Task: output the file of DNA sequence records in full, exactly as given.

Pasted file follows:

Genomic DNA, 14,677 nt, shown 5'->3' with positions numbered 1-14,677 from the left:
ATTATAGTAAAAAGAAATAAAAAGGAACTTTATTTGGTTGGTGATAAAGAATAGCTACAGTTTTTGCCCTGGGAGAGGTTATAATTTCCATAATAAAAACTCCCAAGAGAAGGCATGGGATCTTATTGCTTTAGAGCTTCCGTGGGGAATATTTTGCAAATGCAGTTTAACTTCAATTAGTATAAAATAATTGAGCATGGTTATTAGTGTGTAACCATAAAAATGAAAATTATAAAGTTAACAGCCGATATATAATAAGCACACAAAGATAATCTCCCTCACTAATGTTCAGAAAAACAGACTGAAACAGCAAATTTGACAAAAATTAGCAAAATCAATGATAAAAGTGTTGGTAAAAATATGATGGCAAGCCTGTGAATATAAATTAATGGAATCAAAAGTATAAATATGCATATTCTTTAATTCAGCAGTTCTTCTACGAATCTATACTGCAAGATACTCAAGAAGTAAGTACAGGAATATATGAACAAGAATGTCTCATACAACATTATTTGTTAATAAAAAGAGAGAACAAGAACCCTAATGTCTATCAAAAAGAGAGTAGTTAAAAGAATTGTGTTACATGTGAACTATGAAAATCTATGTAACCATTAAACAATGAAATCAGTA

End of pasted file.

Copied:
Genomic DNA, 14,677 nt, shown 5'->3' with positions numbered 1-14,677 from the left:
ATTATAGTAAAAAGAAATAAAAAGGAACTTTATTTGGTTGGTGATAAAGAATAGCTACAGTTTTTGCCCTGGGAGAGGTTATAATTTCCATAATAAAAACTCCCAAGAGAAGGCATGGGATCTTATTGCTTTAGAGCTTCCGTGGGGAATATTTTGCAAATGCAGTTTAACTTCAATTAGTATAAAATAATTGAGCATGGTTATTAGTGTGTAACCATAAAAATGAAAATTATAAAGTTAACAGCCGATATATAATAAGCACACAAAGATAATCTCCCTCACTAATGTTCAGAAAAACAGACTGAAACAGCAAATTTGACAAAAATTAGCAAAATCAATGATAAAAGTGTTGGTAAAAATATGATGGCAAGCCTGTGAATATAAATTAATGGAATCAAAAGTATAAATATGCATATTCTTTAATTCAGCAGTTCTTCTACGAATCTATACTGCAAGATACTCAAGAAGTAAGTACAGGAATATATGAACAAGAATGTCTCATACAACATTATTTGTTAATAAAAAGAGAGAACAAGAACCCTAATGTCTATCAAAAAGAGAGTAGTTAAAAGAATTGTGTTACATGTGAACTATGAAAATCTATGTAACCATTAAACAATGAAATCAGTA